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November 14, 1959

DECLINE IN QUALITY OF MEDICAL TEACHING

Author Affiliations

Minneapolis

Professor and Head of the Department of Physiology, University of Minnesota.

JAMA. 1959;171(11):1450-1452. doi:10.1001/jama.1959.03010290008004

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Abstract

The Second World Conference on Medical Education, sponsored by several organizations including the American Medical Association and held in Chicago, Aug. 30 to Sept. 4, 1959, focused part of its attention on the problem of recruiting, training, and retaining talent in medical education. It is not surprising, perhaps, that the conferees from the industrially underdeveloped countries such as India and Indonesia should report that in their countries the salary scales for teachers are so low that recruitment of able persons for full-time teaching and research in the basic medical sciences is extremely difficult, or even impossible. In fact, a former officer of the World Medical Association from India stated that in his country it was virtually only those persons who could not succeed in the practice of medicine who became teachers, quoting the old saw, "he who can, does. He who cannot, teaches."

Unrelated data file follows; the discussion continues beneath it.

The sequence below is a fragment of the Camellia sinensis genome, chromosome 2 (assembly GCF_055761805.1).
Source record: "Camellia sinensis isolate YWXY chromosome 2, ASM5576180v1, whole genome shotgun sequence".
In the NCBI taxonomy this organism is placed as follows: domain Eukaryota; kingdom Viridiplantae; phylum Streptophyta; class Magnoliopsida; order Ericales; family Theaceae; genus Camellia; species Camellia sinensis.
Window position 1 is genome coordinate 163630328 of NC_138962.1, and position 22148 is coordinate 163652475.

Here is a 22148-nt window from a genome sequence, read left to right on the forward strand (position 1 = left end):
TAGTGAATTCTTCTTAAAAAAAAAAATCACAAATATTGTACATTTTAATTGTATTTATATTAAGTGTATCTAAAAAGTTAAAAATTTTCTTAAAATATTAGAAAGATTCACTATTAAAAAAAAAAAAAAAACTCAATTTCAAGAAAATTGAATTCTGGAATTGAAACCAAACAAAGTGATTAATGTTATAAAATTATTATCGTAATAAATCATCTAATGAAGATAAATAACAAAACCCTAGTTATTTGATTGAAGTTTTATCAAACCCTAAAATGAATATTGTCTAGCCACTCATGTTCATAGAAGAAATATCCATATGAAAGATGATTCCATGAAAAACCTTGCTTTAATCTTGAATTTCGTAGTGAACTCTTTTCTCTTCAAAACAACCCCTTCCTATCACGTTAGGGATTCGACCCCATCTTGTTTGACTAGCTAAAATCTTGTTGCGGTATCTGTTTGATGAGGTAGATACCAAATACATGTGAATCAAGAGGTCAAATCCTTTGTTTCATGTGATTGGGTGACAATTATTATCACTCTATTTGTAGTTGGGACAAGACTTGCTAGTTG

Oddly enough, the situation in the richest

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